Daily Archives:June 4th, 2005

A Wi-Fi warning

Linksys WRT54G About two weeks ago, I was staying with Rose’s aunt in Los Angeles, and she was having some problems with her wireless network, so I offered to take a look. Well, I’ll spare you the details of the problem, but I fooled around with her Linksys router basestation and the range-extender box she’d bought, but without much success. I’m too embarrassed to admit how long it took me to realise what was up.

Her network was using the network name ‘linksys’, which is the default configuration for their boxes. It was only when I started running proper snooping tools on my laptop that I realised that there were three routers using that name which were visible from the study where her PC was located. Two of her neighbours had the same boxes and had also not reconfigured them. I come from a land of brick buildings where the problem is usually one of not even getting a strong signal from your own network, rather than seeing too many. Anyway, for some months she had unwittingly been using her neighbours’ broadband connection while her own lay idle. And for some hours I had been reconfiguring their routers by accident, because they still had the default login and password as well.

I switched the wireless off on my laptop and plugged in directly to her router using ethernet to make sure I knew which one I was talking to, gave the wireless network a new name and suddenly things started to make sense. My normal practice, by the way, is to name the network with something which makes its location obvious (mine’s “20MarloweRd”) so that if anybody else has problems with my signal, they know where it’s coming from.

Great Hackers

Another goody from IT Conversations: Paul Graham on “Great Hackers”. Here’s a quote:

When you decide what infrastructure to use for a project, you’re not just making a technical decision. You’re also making a social decision, and this could be the more important of the two.

For example, if your company wants to write some software, it might seem a prudent decision to write it in Java. But if you write your program in Java, you won’t be able to hire such smart people to work on it as if you wrote it in Python. And the quality of your hackers probably matters more to the success of your project than the language you choose. Though, frankly, the fact that good hackers prefer Python to Java should tell you something about the relative merits of those languages….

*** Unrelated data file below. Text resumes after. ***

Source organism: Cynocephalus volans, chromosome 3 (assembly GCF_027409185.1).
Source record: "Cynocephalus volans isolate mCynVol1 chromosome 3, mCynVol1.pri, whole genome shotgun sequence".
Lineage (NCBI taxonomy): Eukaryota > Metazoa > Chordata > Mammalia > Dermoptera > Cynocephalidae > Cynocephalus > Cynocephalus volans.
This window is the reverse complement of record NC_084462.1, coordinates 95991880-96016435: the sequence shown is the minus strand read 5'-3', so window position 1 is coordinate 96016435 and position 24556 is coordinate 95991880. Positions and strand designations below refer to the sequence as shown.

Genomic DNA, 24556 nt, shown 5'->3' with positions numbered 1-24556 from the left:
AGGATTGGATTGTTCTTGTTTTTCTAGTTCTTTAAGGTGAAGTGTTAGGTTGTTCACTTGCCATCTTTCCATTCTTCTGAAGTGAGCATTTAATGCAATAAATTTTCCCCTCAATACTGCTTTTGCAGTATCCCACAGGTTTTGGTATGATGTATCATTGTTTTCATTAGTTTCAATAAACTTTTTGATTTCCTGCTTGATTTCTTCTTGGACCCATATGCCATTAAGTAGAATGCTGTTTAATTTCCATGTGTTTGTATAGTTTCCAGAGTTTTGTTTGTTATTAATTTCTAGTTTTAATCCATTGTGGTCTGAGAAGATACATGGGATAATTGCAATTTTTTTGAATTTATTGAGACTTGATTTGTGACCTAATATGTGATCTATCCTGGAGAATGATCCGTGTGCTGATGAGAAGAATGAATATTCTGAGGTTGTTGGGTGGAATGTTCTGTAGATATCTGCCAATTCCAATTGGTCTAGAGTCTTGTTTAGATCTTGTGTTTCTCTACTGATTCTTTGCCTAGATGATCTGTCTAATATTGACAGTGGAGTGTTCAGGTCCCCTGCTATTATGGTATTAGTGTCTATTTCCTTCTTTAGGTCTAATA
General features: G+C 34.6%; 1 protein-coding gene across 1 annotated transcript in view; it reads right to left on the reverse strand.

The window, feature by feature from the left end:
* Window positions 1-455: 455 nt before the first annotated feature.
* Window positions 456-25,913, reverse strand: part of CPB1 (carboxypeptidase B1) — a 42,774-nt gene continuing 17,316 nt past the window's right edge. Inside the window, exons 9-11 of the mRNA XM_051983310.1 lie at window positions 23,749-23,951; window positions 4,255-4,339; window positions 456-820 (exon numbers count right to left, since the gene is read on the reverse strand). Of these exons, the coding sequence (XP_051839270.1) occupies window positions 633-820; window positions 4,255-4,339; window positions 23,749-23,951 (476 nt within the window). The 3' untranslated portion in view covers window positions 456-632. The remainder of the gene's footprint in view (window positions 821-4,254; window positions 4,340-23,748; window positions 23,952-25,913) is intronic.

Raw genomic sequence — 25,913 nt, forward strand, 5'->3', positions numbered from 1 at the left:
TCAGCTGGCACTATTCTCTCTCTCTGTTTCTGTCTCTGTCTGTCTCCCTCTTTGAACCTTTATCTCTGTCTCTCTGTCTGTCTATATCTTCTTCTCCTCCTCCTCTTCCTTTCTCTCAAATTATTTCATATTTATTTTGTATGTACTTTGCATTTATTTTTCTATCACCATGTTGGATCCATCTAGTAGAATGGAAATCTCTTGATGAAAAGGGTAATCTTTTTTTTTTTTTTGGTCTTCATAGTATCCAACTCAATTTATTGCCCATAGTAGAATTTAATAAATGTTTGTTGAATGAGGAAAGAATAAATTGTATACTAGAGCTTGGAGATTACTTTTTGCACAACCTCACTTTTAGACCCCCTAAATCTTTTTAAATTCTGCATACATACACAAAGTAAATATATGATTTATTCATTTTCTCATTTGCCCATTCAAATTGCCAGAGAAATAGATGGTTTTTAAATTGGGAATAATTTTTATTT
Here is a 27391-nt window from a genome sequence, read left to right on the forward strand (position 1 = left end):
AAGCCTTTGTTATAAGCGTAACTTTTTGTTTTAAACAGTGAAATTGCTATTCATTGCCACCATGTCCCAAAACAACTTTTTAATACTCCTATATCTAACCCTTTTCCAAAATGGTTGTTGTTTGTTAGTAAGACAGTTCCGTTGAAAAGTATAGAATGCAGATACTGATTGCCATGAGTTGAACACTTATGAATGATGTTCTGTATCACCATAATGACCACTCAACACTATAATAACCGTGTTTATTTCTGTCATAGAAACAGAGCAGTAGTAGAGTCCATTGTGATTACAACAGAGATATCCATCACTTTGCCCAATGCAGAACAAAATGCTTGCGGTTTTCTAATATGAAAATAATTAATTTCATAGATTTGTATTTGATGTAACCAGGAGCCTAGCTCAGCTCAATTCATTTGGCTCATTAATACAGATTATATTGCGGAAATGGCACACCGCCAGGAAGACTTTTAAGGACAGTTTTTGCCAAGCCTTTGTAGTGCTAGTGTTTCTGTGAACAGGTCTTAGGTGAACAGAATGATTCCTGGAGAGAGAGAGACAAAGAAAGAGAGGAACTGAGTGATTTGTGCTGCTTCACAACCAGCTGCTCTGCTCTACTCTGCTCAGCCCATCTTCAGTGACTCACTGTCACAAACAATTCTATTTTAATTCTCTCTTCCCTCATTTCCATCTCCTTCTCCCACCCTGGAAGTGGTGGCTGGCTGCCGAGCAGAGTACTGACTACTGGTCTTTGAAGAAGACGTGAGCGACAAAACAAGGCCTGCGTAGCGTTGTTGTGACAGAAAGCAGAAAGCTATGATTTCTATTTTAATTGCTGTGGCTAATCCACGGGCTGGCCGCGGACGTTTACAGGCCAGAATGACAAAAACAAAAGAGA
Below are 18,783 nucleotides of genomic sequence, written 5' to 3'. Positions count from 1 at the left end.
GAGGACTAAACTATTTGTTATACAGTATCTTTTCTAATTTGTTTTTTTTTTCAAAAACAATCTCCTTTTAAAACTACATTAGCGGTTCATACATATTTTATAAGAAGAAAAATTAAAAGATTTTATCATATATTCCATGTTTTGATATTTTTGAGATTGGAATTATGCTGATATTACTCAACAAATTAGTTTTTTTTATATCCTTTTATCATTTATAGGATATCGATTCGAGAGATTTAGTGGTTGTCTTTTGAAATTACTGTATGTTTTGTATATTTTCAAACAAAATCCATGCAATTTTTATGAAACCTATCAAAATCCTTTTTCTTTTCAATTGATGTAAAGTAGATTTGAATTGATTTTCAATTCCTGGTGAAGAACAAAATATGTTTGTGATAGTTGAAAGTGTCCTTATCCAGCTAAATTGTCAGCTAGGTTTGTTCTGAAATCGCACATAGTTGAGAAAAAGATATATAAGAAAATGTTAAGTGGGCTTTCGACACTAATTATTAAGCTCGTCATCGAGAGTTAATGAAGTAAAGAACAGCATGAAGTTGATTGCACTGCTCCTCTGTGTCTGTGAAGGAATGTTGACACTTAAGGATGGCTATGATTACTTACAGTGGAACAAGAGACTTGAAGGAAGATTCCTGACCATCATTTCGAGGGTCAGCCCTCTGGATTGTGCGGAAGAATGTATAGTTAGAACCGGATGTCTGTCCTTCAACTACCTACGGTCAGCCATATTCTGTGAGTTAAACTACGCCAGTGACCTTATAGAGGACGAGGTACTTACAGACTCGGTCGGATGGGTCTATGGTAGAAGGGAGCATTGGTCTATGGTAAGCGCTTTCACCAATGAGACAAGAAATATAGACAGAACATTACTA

Business types prefer the most popular languages because they view languages as standards; they don’t want to bet the company on Betamax. The thing about languages, though, is that they’re not just standards. If you want to move bits over a network, by all means use TCP/IP.
But a language isn’t just a format; programming languages are mediums of expression

Now, I’ll take issue with him here a little bit. The assumption behind his argument is that the programming task is best compared to painting or creating a piece of music.

Increasingly, however, it’s more like engineering & can even be rather mechanical. Good engineers don’t get to choose whether they work in metric or imperial units and often don’t have much choice about the materials and many of the dimensions. Their skill is in creating something robust and reliable given the constraints. Ideally something that will be maintainable after they have gone. The world is certainly in a better place with Java as the dominant language for such tasks than it was when COBOL or Visual Basic had that honour, and, much as I love Python, it’s probably not as good as Java for this role.

Artists, on the other hand, are usually loners who can throw off the constraints because they need to accomplish a particular single task. It makes sense for them to use whatever medium they like best, even if, God forbid, that should be Perl. Paul’s book is called ‘Hackers and Painters, so it’s natural that he should concentrate on this aspect. Python is a better language for exploration and invention.

I’ve programmed in dozens of different languages, BTW, and in general Python is my language of choice, because it comes somewhere between the two extremes. But the best artist is one who can choose the optimal medium for his expression. And the best engineer is often one who can create the optimal expression for his medium.

The real danger is that we will only train people to create nice Java boxes that fit together very neatly. This is great for building things that don’t fall down. But we also need people who can think outside the boxes.

© Copyright Quentin Stafford-Fraser